||In practice, because there are no
effective structures for planetwide political organization to discuss this general
problem, each individual and organization resolves its communicative needs with the
outside world in the manner most convenient to them. Due to the economic and technological
importance of English-speaking countries and to their political supremacy over the last
two centuries, this language is considered to be capable of resolving the present and
future intercommunication needs of contemporary societies most adequately. It is thus
being gradually adopted by more and more people and organizations. English is, without a
doubt, the most frequently-learned second language at the moment. It is the language used
most often as a code for relations between different linguistic groups and the most
habitual in international, scientific and commercial communication.
This exponential extension of
competence in and use of English, sometimes used unnecessarily through snobbery or as a
sign of 'modernity', is causing an equally dangerous polarisation in many areas. On the
one hand, groups are rallying against the learning and use of this language due to its
condition as an 'imperialist language' (particularly associating it with current
North-American hegemony) while, on the other, elites are adopting it as their habitual
language and/or passing it on to their children, thinking of the financial and symbolic
advantages that will benefit them. This may spark processes of language shift within
certain social layers, whose behaviour could then be copied by larger groups of society.
As we know, this could lead to the progressive general abandonment of use of the
communitys own language.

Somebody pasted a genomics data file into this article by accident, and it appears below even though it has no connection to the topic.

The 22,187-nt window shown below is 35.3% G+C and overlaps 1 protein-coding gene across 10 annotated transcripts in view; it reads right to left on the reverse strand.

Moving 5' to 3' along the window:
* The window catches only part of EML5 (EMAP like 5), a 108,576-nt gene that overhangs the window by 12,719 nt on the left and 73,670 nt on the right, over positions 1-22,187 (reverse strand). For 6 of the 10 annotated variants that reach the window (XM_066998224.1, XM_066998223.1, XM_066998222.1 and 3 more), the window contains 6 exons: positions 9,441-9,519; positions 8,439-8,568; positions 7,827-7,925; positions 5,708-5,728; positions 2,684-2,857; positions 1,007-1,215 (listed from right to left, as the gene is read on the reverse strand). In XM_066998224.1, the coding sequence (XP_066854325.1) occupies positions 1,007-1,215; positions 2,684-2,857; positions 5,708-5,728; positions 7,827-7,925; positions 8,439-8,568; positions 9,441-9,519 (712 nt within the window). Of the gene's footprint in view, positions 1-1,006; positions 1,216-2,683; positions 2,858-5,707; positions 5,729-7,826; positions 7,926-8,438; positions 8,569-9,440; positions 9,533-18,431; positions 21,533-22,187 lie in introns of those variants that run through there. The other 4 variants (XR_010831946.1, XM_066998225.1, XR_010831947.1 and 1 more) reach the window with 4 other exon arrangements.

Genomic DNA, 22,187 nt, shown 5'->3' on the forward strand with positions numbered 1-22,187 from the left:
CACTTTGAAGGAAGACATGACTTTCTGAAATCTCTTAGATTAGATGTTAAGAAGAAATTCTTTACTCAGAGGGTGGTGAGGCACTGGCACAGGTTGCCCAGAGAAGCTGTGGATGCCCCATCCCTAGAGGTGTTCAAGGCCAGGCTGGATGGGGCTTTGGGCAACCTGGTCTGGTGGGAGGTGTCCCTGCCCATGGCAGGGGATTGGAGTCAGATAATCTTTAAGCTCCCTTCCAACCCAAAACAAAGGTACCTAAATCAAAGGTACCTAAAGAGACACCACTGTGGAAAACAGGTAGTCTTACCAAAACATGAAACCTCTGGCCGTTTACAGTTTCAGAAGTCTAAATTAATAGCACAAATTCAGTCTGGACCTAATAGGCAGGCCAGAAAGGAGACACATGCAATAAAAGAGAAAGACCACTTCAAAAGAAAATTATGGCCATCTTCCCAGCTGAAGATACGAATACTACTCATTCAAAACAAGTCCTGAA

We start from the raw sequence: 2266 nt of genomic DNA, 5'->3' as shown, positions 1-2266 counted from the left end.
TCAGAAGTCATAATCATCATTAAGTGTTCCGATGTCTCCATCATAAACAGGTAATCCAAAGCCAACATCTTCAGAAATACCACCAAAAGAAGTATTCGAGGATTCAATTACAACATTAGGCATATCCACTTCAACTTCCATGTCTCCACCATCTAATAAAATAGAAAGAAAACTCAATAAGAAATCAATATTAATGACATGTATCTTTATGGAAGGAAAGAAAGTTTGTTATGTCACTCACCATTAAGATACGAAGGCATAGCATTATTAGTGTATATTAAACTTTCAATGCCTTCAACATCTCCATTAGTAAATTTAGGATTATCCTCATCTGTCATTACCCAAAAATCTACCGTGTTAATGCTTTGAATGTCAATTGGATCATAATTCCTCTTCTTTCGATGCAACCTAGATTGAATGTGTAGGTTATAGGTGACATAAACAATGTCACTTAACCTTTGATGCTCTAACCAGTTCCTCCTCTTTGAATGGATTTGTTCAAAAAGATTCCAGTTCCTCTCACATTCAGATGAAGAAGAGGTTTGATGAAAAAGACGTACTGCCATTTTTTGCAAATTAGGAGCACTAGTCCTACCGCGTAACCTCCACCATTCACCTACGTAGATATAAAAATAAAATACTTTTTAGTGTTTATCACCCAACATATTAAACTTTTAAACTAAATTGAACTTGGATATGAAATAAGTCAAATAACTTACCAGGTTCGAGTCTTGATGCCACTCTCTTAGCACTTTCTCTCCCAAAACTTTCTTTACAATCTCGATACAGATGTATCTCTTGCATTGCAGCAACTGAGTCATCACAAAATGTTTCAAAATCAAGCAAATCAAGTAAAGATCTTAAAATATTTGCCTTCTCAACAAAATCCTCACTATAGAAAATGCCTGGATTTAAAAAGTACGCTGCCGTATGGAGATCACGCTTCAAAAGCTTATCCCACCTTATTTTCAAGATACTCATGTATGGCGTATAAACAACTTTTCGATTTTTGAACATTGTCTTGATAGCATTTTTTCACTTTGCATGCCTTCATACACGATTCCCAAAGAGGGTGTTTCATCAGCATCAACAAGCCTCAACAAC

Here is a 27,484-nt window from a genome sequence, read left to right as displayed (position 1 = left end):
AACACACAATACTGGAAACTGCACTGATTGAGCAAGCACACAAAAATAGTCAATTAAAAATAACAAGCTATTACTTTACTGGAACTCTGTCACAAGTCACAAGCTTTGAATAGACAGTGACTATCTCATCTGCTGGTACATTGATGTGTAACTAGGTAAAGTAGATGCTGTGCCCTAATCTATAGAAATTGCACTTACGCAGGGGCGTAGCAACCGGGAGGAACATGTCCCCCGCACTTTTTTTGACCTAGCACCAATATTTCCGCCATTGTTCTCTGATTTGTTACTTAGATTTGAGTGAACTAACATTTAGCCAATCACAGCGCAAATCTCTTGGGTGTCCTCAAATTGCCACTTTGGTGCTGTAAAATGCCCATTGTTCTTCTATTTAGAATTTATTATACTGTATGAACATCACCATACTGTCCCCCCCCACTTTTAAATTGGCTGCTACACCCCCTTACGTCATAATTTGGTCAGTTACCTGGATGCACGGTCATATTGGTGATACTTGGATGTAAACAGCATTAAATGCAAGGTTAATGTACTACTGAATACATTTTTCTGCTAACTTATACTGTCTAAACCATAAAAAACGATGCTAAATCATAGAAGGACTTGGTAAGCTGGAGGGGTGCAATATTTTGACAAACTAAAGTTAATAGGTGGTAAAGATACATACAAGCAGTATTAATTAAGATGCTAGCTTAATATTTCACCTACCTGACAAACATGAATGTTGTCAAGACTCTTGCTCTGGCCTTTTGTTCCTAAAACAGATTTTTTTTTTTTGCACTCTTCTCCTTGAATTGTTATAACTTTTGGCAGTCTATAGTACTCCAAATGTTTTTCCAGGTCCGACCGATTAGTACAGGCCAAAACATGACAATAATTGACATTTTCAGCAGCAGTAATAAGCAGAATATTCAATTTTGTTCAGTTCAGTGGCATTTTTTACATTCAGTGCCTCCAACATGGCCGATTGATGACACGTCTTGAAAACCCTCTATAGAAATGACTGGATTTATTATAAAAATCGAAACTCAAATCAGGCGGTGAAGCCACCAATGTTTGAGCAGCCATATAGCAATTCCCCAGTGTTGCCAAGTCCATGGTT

However, new language contact may
extend beyond English (clearly, the language with the widest L2 extension) particularly in
non-Western areas, to languages of regional hegemony, within the context of processes of
economic integration on this level. In Africa, for example, languages such as Swahili are
extending beyond their traditional borders while, in Latin America, Spanish is putting the
finishing touches to its penetration into indigenous linguistic groups. Arabic is also
consolidating itself over a vast area and similar phenomena could also take place in Asia.
Language contact, therefore, is clearly on the increase for more and more human groups.
The great challenge is how to control this contact and how to organise state, regional and
planetwide intercommunication harmoniously on the basis of existing linguistic diversity.
On top of all these changes, the
current globalization process is also party to economic desperation and a quest for
progress. These latter are causing an increase in the movement of significant groups of
people from one linguistic area to another. The potential consequences of such a movement
are significant, depending on the circumstances, for both the migrants and the receiving
societies, particularly if the latter are politically-minoritized groups or use languages
in a small demographic area. Some sociocultural ecosystems that were already unstable and
had a poor equilibrium before the arrival of new groups of immigrants may be affected by
the linguistic evolution of the displaced individuals. New immigrants may think that they
should gear their linguistic behaviour towards the dominant, majority language, rather
than towards the code of the subordinated receiver group or the group with minority status